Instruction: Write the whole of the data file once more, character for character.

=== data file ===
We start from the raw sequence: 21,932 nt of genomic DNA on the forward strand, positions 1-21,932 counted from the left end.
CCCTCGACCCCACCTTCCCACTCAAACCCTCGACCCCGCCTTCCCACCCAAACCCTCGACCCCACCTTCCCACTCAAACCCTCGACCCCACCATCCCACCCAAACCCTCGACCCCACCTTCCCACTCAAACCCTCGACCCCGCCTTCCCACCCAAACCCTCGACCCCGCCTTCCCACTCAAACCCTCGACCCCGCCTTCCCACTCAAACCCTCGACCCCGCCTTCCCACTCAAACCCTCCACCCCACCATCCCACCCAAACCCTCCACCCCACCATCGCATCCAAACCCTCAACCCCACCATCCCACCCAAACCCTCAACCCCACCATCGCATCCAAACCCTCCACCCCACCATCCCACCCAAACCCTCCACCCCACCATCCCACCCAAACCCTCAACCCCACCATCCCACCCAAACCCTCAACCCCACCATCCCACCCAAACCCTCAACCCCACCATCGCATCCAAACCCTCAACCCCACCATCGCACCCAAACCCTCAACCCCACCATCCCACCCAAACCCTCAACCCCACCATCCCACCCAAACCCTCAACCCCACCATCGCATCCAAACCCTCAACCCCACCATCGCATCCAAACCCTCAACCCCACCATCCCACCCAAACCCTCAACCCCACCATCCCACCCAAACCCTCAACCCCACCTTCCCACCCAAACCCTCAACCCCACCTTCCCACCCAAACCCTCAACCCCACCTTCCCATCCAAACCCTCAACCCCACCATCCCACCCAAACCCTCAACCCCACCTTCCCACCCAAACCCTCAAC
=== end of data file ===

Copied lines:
We start from the raw sequence: 21,932 nt of genomic DNA on the forward strand, positions 1-21,932 counted from the left end.
CCCTCGACCCCACCTTCCCACTCAAACCCTCGACCCCGCCTTCCCACCCAAACCCTCGACCCCACCTTCCCACTCAAACCCTCGACCCCACCATCCCACCCAAACCCTCGACCCCACCTTCCCACTCAAACCCTCGACCCCGCCTTCCCACCCAAACCCTCGACCCCGCCTTCCCACTCAAACCCTCGACCCCGCCTTCCCACTCAAACCCTCGACCCCGCCTTCCCACTCAAACCCTCCACCCCACCATCCCACCCAAACCCTCCACCCCACCATCGCATCCAAACCCTCAACCCCACCATCCCACCCAAACCCTCAACCCCACCATCGCATCCAAACCCTCCACCCCACCATCCCACCCAAACCCTCCACCCCACCATCCCACCCAAACCCTCAACCCCACCATCCCACCCAAACCCTCAACCCCACCATCCCACCCAAACCCTCAACCCCACCATCGCATCCAAACCCTCAACCCCACCATCGCACCCAAACCCTCAACCCCACCATCCCACCCAAACCCTCAACCCCACCATCCCACCCAAACCCTCAACCCCACCATCGCATCCAAACCCTCAACCCCACCATCGCATCCAAACCCTCAACCCCACCATCCCACCCAAACCCTCAACCCCACCATCCCACCCAAACCCTCAACCCCACCTTCCCACCCAAACCCTCAACCCCACCTTCCCACCCAAACCCTCAACCCCACCTTCCCATCCAAACCCTCAACCCCACCATCCCACCCAAACCCTCAACCCCACCTTCCCACCCAAACCCTCAAC